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Monday, May 21, 2012

Anahuac National Wildlife Refuge: Least Bittern

On our trip to Anahuac National Wildlife Refuge last Friday, there were three birds in particular that I had hoped to see: Least Bittern, Roseate Spoonbill, and Purple Gallinule. Well, I didn't completely strike out, but I did go one for three. I couldn't find a gallinule or spoonbill, but the most difficult of the three, the bittern, proved unusually cooperative.

As we headed around the loop that would take us to Shovelers' Pond, we stopped briefly at The Willows. It really should have another name now. The willows that gave it its name were drowned by Hurricane Ike four years ago. Vegetation has grown back but it's quite a different habitat from what it used to be. On this day, I found Orchard Orioles, Northern Mockingbirds, Mourning Doves, Red-winged Blackbirds, Great-tailed Grackles, and plentiful butterflies working the Joe Pye weed.

Just a bit farther along the loop, I caught a glimpse of a big bird flying into the weeds on the right hand side of the road. We stopped and I focused my binoculars to get a better look. I was delighted to find that it was, in fact, one of my target birds, the Least Bittern.

The bird was looking back and forth among the weeds.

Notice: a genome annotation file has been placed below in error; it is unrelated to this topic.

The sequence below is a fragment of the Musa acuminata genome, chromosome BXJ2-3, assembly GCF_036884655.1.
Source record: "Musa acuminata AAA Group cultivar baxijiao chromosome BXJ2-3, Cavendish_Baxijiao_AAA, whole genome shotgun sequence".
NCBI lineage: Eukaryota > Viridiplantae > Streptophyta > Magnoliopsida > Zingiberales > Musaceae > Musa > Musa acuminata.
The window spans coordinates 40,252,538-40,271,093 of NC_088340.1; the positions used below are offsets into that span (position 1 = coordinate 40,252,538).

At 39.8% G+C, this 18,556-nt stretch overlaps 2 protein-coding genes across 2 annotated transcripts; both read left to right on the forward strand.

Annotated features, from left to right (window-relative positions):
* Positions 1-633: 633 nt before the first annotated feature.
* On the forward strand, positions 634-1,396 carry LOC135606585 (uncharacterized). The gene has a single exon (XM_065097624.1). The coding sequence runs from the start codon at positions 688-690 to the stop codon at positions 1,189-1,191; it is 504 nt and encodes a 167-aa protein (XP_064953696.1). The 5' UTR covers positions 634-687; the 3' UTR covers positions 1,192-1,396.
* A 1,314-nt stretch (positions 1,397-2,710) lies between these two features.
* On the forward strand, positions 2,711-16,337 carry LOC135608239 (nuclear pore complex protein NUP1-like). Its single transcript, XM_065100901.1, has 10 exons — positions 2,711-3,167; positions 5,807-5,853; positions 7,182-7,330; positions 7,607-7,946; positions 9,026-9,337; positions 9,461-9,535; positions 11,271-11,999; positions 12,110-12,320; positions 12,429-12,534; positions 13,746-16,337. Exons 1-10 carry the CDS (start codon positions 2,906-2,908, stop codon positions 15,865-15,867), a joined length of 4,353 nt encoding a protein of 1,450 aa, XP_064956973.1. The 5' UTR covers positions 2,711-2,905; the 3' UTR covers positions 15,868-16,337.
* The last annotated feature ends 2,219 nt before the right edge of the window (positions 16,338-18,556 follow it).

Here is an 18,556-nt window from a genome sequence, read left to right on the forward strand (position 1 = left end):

Was it actually looking for something, I wondered, or was this part of a display?

Then there was a blur of movement among the weeds and a fuzzy chick appeared. The adult began to feed it. I realize you can't really tell much about this picture, but that is what is happening here. As soon as the baby finished feeding, the adult flew away.

  The chick stood looking in the direction where its parent had flown.

It continued to stand there for a minute, maybe hoping Mama or Papa would return with a second course. Then it dropped into the weeds and completely disappeared! If I hadn't seen it, I would never have known there was a chick there.

One almost has to be lucky to see a Least Bittern, because it lives in dense, tangled vegetation where its narrow body allows it to move about with ease. It is one of the smallest herons in the world and it is well-adapted for life in dense marshes. Its diet is mostly fish and insects and it would certainly find plenty of both at ANWR.

The nests of bitterns are usually widely scattered but they do sometimes nest, as many herons and egrets do, in colonies. In one study in South Carolina, these bitterns nested in close association with Boat-tailed Grackles. It is possible that they have the same association with Great-tailed Grackles at ANWR. There are plenty of those big grackles around.

Their clutch of eggs may number from 2 - 7, but most often are 4 - 5; however, I only saw one chick on this day, although there could easily have been others among the reeds. Both of the parents feed the young through regurgitation. A pair may produce as many as two broods of chicks per year.

Seeing the bittern was really the high point of my day of birding and it happened very early, but there were some other nice moments and nice birds seen. I'll share more of them with you over the next couple of days.

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